Contents List of Tables List of Figures I Introduction General Framework of Study Conceptual Framework of Productivity Institutional Framework of Input Supply II Growth of Agricultural Production and Inputs Growth of Agricultural Production Growth of Inputs III Productivity and Its Relationships Productivity Relationships between Net Agricultural Output and Productivity Relationships among Productivities Relationships between Land and Labour Productivities and Input Factors IV Contributions of Inputs to Land Productivity and Overall Growth of Agricultural Output Contribution of Inputs to Land Productivity Contribution of Inputs to Total Net Output V Conclusions Notes References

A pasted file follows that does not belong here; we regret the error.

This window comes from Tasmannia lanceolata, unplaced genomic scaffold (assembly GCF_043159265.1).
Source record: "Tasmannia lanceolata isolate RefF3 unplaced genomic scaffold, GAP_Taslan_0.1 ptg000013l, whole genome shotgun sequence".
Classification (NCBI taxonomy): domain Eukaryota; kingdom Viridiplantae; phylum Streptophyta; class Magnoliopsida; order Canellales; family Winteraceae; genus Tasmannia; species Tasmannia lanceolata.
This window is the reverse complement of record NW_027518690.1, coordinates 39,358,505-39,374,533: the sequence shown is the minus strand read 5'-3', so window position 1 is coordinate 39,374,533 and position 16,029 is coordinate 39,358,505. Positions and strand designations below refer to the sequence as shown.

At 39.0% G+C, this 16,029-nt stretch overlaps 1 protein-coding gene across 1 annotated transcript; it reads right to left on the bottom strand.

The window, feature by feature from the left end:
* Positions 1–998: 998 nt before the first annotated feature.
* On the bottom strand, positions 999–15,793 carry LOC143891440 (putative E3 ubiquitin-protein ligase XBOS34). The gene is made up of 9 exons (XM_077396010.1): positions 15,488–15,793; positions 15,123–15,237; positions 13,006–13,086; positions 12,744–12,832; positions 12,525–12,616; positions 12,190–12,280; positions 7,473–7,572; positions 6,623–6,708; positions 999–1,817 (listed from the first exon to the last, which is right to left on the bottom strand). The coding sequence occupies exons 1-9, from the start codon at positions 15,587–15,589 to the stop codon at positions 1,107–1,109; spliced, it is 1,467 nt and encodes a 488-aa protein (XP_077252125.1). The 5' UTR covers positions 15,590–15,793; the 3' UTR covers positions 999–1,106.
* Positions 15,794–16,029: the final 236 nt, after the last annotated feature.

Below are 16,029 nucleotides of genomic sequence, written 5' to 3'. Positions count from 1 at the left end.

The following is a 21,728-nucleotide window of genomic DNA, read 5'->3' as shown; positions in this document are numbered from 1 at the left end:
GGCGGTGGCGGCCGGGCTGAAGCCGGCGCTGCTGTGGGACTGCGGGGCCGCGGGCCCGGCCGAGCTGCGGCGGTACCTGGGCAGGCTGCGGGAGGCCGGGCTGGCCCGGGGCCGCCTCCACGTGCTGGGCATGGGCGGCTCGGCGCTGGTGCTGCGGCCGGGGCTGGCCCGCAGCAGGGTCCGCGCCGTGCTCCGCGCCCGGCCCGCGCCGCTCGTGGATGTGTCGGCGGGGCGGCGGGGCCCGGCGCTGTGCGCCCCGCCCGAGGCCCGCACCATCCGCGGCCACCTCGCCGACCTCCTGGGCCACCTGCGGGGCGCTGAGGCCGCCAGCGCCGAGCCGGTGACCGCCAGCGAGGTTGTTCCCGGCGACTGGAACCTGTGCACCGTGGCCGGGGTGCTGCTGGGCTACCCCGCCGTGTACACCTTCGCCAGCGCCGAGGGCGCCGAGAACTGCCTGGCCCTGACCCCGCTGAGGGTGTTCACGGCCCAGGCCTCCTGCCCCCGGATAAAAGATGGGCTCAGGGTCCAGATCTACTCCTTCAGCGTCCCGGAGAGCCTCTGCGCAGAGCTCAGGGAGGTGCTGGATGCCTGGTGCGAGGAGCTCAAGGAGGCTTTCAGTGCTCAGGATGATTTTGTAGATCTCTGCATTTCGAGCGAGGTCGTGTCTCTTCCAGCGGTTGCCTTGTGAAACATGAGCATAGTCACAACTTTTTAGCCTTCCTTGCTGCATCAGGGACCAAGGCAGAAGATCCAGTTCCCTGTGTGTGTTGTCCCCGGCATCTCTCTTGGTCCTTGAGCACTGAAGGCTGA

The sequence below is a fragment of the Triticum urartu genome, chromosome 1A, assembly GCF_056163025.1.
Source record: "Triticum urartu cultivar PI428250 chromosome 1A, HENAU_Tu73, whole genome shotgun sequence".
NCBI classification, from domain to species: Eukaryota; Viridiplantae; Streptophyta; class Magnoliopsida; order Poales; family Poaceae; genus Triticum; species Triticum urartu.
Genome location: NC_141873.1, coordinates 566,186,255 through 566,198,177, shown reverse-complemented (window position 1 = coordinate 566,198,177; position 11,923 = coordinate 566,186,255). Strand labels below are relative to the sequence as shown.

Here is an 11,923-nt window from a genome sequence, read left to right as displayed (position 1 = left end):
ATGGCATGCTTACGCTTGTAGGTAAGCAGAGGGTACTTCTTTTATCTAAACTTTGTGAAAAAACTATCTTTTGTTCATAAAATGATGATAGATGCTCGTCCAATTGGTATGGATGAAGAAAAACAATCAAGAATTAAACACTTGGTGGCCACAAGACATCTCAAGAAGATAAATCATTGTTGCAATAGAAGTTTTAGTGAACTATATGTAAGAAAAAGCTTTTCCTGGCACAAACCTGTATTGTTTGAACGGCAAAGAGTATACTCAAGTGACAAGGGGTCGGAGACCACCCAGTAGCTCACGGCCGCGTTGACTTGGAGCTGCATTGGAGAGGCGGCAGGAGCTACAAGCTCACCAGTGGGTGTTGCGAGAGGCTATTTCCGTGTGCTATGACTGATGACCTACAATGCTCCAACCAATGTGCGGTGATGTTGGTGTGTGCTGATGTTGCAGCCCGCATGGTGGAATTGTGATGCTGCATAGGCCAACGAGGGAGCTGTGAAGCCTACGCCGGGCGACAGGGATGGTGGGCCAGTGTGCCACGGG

vi vii

1 2 3 9 9 9

18 18

19 21

26 37 37 38

40 42 43

List of Tables 1. Government Procurement Prices of Padd y (Ngasein), 1970/71 to 1985 / 86 Government Agricultural Loans 2. 3. Size Distribution of Farms, 1985 / 86 4. Total Net Value of Agricultural Output 5. Input Factors 6. Productivities in Burmese Agri culture 7. Estimated Indexes of Agricultural Input and Output 8. Correlation Matrix 9. Multiple Regression 10. Contribution of Inputs to Land Producti it 11. Contribution of Inputs to Net Output

4 5 7

10 13 - 14 15 20

20 21 3

I

Introduction